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Turfgrass Nutrition and

Winterkill Research By Dr. Kevin W. Frank, Jackie Guevara, and Eric Galbraith

Evaluating the effects of soil test philosophies recommendations on creeping bentgrass and annual bluegrass


his research is the Masters thesis of Jackie Guevara. The research evaluates two methods of soil test interpretation and fertilizer recommendations, Sufficiency Level of Available Nutrients (SLAN) and Minimum Levels for Sustainable Nutrition (MLSN). SLAN is an established method for determining fertilizer recommendations based on soil test results. MLSN is a more recent method for determining fertilizer recommendations and when compared to SLAN generally recommends lower application rates of phosphorus and potassium.




Update Soils were sampled in the spring of 2020. Mehlich 3 soil test extractant was used to determine soil nutrient levels and nutrient recommendations were made according to the formulas used by the MSU Soil and Plant Nutrient Lab for the SLAN method and MLSN nutrient recommendations were determined from published MLSN formulas. The study has three treatments: (1) phosphorus and potassium applied according to MLSN guidelines; (2) phosphorus and potassium applied according to SLAN guidelines; and (3) nitrogen only treatment with no phosphorus or potassium added. These treatments were applied to creeping bentgrass and an annual bluegrass putting green. The nitrogen source for all treatments is liquid urea. Treatments were applied on two blocks: Penn A-4 bentgrass and mix of Penncross creeping bentgrass and annual bluegrass. Half of the plots are trafficked three times a week. Data such as normalized difference vegetation index, turf color and quality are collected biweekly. Soils will be sampled in April 2021 and the third year of treatment applications will commence in May 2021. Results after two years of treatments indicate few differences in turfgrass quality between the two soil testing theories. Research will continue for at least 1 more year.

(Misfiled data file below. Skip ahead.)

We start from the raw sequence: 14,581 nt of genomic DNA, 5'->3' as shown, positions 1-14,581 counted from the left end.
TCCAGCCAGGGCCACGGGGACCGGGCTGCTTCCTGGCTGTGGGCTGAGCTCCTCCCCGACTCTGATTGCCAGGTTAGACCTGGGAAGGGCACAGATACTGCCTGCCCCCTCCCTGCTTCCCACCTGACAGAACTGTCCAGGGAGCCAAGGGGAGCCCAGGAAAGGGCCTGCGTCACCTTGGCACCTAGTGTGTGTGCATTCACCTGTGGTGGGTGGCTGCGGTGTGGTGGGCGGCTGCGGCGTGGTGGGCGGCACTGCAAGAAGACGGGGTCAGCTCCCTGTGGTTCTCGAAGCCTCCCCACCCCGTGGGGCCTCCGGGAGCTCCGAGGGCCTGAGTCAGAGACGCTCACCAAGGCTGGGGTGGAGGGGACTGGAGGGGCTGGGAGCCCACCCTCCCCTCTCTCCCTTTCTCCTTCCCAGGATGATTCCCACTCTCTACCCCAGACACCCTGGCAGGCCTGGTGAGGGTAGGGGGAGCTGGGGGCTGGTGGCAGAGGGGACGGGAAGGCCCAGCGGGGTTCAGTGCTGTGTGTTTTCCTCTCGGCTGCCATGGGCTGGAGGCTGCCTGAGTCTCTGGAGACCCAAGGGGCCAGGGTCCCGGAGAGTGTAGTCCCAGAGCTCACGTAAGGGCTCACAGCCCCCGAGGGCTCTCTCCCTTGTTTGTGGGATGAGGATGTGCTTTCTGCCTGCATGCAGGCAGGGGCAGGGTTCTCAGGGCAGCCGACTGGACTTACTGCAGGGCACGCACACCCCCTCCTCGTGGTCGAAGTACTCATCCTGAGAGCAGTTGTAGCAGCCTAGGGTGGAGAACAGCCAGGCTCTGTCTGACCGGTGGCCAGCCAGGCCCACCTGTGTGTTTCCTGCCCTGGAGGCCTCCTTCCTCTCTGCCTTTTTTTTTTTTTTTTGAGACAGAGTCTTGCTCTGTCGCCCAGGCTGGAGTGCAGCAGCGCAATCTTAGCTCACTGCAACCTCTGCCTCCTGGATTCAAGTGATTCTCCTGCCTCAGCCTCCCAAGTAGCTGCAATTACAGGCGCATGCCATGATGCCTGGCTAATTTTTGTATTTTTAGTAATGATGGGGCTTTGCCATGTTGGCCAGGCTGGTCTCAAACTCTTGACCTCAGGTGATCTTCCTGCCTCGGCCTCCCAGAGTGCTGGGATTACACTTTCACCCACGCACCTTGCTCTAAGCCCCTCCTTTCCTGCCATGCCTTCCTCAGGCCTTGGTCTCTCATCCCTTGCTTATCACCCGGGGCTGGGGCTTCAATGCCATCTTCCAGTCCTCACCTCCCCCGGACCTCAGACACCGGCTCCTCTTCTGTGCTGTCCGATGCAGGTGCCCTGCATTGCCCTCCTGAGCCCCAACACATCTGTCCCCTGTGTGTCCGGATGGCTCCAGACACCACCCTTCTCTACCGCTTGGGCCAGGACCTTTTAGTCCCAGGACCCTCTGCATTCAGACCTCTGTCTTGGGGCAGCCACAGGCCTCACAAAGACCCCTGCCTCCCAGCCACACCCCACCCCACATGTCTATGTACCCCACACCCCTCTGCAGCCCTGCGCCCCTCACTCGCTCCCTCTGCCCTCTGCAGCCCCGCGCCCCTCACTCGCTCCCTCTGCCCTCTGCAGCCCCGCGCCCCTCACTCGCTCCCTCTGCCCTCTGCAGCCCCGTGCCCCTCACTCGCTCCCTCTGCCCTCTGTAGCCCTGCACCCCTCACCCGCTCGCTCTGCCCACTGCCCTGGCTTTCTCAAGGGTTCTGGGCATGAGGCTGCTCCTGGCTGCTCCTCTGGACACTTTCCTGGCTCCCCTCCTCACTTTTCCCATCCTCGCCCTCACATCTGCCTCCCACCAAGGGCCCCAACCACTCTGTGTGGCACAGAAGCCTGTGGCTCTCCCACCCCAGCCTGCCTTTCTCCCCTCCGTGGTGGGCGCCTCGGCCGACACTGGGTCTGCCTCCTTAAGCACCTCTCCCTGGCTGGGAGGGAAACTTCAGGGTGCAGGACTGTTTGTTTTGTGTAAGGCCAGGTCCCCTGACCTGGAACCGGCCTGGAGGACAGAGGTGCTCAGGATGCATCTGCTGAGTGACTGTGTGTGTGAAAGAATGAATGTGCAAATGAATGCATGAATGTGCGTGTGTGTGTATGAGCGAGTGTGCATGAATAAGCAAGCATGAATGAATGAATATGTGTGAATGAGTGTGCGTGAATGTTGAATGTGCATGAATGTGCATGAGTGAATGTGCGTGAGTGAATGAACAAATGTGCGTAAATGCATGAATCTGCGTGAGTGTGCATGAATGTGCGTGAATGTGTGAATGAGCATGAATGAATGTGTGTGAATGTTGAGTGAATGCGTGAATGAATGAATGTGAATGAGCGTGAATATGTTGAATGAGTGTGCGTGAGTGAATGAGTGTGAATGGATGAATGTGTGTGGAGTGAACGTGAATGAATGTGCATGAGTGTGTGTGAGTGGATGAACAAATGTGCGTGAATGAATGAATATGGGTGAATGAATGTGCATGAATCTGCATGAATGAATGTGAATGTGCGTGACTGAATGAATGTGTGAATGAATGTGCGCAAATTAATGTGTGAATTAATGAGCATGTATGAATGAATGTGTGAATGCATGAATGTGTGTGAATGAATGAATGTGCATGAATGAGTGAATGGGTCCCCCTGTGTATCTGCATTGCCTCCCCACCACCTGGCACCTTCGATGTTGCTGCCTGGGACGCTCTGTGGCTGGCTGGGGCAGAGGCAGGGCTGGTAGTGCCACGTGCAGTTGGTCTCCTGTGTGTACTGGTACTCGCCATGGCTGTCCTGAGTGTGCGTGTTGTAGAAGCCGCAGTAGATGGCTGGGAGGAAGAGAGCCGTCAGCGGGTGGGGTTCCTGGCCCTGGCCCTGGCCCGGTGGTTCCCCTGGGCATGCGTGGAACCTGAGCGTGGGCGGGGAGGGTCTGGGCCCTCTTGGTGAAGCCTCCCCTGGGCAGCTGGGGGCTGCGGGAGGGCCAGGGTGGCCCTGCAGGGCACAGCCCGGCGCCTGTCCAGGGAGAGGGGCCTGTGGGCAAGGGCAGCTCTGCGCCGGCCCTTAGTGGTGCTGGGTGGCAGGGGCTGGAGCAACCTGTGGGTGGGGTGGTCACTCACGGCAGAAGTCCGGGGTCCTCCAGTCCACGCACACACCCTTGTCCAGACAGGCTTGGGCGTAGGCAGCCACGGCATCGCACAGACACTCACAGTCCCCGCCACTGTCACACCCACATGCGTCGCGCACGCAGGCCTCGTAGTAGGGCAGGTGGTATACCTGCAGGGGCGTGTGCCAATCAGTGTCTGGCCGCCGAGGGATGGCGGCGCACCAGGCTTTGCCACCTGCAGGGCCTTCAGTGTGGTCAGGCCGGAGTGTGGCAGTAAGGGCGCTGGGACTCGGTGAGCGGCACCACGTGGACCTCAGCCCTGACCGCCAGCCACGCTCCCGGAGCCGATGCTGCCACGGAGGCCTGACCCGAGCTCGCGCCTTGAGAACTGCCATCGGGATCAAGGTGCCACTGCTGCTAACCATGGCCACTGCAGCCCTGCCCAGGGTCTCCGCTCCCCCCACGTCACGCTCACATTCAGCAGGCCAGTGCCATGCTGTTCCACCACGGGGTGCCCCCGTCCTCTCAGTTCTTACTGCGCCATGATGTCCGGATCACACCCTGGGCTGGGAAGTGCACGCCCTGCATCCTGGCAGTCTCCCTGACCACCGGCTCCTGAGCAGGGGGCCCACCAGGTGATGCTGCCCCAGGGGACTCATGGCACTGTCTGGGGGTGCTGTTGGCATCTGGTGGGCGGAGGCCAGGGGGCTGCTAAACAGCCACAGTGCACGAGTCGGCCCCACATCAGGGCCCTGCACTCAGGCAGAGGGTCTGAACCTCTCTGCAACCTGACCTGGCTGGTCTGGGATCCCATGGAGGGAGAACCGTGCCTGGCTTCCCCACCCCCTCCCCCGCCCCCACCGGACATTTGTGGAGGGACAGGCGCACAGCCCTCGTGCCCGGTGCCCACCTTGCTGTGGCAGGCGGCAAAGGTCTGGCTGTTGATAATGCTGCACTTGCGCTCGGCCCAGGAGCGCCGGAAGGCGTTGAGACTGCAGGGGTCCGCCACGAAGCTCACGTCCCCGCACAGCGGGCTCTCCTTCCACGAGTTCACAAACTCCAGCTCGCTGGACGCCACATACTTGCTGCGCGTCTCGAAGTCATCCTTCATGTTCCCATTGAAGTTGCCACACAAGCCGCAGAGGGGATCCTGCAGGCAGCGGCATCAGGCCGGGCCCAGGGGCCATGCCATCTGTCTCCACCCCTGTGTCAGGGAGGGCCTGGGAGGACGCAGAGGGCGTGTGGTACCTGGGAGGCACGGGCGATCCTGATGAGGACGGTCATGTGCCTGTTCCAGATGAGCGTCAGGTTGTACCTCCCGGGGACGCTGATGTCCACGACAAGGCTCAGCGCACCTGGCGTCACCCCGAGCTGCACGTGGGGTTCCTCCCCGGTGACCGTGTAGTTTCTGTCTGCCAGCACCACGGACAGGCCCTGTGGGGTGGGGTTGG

Winterkill Sensor Research


n the autumn of 2020, the MTF Founders Society funded the purchase of six sensor packages to monitor winter conditions on golf course putting greens in Michigan. The sensor package was developed by scientists at the University of Minnesota that we’ve been working with as part of a large multi-university grant proposal to study winterkill. Many superintendents have written letters of support for this grant and several participated in monitoring winter conditions on putting greens at their golf courses this past winter. We are submitting this grant to the United States Department of Agriculture Specialty Crops Research Initiative grant program again this spring with hopes that our 3rd time will be the charm. The full title of our proposal is “WinterTurf: A holistic approach to understanding the mechanisms and mitigating the effects of winter stress on turfgrasses in northern climates.” The winterkill sensors we installed at 6 golf courses in Michigan last winter was part of the process of collecting preliminary data to support this grant. The sensor package included: soil temperature and moisture sensors at 3 depths, and oxygen and carbon dioxide sensors. Data collection from the sensors was powered by a solar panel and data was transmitted via real time via a cell signal. We are still in the process of downloading all the data from this past winter and troubleshooting issues with some of the sensor packages we installed.


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The objectives of this research are:


Determine if the sensors reliably record and transmit data throughout the winter


Develop a model that could notify superintendents when conditions are likely to cause winterkill. This could be from soil gas, temperature, moisture data or perhaps a combination of all. Ultimately to develop a model we will need to monitor conditions on putting greens when winterkill occurs. This didn’t happen at our locations in Michigan last winter but sensors were also installed in Minnesota and Norway. Our hope is that with enough locations over enough years we will find conditions that cause kill.


By Dr. Emily (Merewitz) Holm

Soil water content and ethylene effects on

annual bluegrass winterkill

Project Duration: 2019-2022 Project Funding: O.J. Noer Foundation

(now a part of GCSAA) and the MTF

Make the sensor package commercially available to superintendents.

I would like to thank the following superintendents for hosting sensor packages this past winter. Jeff Holmes, Egypt Valley CC Doug Hoeh, Treetops Resort Scott Pulaski, Walloon Lake CC Jim Bluck, Arcadia Bluffs Ryan Moore, Forest Lake CC Eric Davey, Prestwick Village Golf Club